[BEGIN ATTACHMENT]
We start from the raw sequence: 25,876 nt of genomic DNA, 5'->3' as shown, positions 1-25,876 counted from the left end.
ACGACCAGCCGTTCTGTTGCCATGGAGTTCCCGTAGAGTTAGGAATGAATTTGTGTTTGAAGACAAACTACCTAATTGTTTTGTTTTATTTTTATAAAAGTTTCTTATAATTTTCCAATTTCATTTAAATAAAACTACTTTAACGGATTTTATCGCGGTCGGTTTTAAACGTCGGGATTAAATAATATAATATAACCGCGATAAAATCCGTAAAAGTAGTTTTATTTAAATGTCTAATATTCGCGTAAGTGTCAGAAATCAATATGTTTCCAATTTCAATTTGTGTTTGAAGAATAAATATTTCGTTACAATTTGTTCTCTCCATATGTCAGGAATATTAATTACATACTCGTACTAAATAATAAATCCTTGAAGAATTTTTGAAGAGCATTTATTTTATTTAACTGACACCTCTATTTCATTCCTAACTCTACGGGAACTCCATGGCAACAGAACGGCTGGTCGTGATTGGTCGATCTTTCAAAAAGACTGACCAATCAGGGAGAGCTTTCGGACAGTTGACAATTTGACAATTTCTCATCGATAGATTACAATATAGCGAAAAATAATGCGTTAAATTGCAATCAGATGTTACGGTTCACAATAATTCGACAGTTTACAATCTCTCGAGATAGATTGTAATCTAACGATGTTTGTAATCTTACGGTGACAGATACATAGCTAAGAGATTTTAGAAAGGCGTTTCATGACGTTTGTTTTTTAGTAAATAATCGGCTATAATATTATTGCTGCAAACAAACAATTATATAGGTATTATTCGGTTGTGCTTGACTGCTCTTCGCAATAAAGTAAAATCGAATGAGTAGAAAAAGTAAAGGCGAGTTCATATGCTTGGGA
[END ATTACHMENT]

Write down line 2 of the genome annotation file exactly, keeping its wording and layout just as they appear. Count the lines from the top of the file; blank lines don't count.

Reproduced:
ACGACCAGCCGTTCTGTTGCCATGGAGTTCCCGTAGAGTTAGGAATGAATTTGTGTTTGAAGACAAACTACCTAATTGTTTTGTTTTATTTTTATAAAAGTTTCTTATAATTTTCCAATTTCATTTAAATAAAACTACTTTAACGGATTTTATCGCGGTCGGTTTTAAACGTCGGGATTAAATAATATAATATAACCGCGATAAAATCCGTAAAAGTAGTTTTATTTAAATGTCTAATATTCGCGTAAGTGTCAGAAATCAATATGTTTCCAATTTCAATTTGTGTTTGAAGAATAAATATTTCGTTACAATTTGTTCTCTCCATATGTCAGGAATATTAATTACATACTCGTACTAAATAATAAATCCTTGAAGAATTTTTGAAGAGCATTTATTTTATTTAACTGACACCTCTATTTCATTCCTAACTCTACGGGAACTCCATGGCAACAGAACGGCTGGTCGTGATTGGTCGATCTTTCAAAAAGACTGACCAATCAGGGAGAGCTTTCGGACAGTTGACAATTTGACAATTTCTCATCGATAGATTACAATATAGCGAAAAATAATGCGTTAAATTGCAATCAGATGTTACGGTTCACAATAATTCGACAGTTTACAATCTCTCGAGATAGATTGTAATCTAACGATGTTTGTAATCTTACGGTGACAGATACATAGCTAAGAGATTTTAGAAAGGCGTTTCATGACGTTTGTTTTTTAGTAAATAATCGGCTATAATATTATTGCTGCAAACAAACAATTATATAGGTATTATTCGGTTGTGCTTGACTGCTCTTCGCAATAAAGTAAAATCGAATGAGTAGAAAAAGTAAAGGCGAGTTCATATGCTTGGGA